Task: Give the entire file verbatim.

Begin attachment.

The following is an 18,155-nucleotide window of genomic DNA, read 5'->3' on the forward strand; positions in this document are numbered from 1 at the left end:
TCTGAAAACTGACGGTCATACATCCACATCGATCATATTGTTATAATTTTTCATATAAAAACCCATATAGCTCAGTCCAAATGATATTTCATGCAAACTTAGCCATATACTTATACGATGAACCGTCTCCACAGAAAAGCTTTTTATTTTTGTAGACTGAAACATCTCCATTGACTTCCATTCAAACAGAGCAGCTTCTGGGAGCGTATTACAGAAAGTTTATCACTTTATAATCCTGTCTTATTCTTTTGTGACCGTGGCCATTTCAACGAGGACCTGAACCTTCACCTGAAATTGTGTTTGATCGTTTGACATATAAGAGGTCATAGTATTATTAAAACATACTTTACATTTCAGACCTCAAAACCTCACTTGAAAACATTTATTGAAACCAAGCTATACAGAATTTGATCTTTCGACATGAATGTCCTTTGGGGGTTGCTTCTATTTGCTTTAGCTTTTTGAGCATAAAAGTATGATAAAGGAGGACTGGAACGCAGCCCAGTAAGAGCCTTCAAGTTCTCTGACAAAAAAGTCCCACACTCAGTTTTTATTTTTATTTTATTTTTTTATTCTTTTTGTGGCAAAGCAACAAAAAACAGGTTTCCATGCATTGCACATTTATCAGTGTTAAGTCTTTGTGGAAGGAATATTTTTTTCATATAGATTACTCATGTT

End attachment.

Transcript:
The following is an 18,155-nucleotide window of genomic DNA, read 5'->3' on the forward strand; positions in this document are numbered from 1 at the left end:
TCTGAAAACTGACGGTCATACATCCACATCGATCATATTGTTATAATTTTTCATATAAAAACCCATATAGCTCAGTCCAAATGATATTTCATGCAAACTTAGCCATATACTTATACGATGAACCGTCTCCACAGAAAAGCTTTTTATTTTTGTAGACTGAAACATCTCCATTGACTTCCATTCAAACAGAGCAGCTTCTGGGAGCGTATTACAGAAAGTTTATCACTTTATAATCCTGTCTTATTCTTTTGTGACCGTGGCCATTTCAACGAGGACCTGAACCTTCACCTGAAATTGTGTTTGATCGTTTGACATATAAGAGGTCATAGTATTATTAAAACATACTTTACATTTCAGACCTCAAAACCTCACTTGAAAACATTTATTGAAACCAAGCTATACAGAATTTGATCTTTCGACATGAATGTCCTTTGGGGGTTGCTTCTATTTGCTTTAGCTTTTTGAGCATAAAAGTATGATAAAGGAGGACTGGAACGCAGCCCAGTAAGAGCCTTCAAGTTCTCTGACAAAAAAGTCCCACACTCAGTTTTTATTTTTATTTTATTTTTTTATTCTTTTTGTGGCAAAGCAACAAAAAACAGGTTTCCATGCATTGCACATTTATCAGTGTTAAGTCTTTGTGGAAGGAATATTTTTTTCATATAGATTACTCATGTT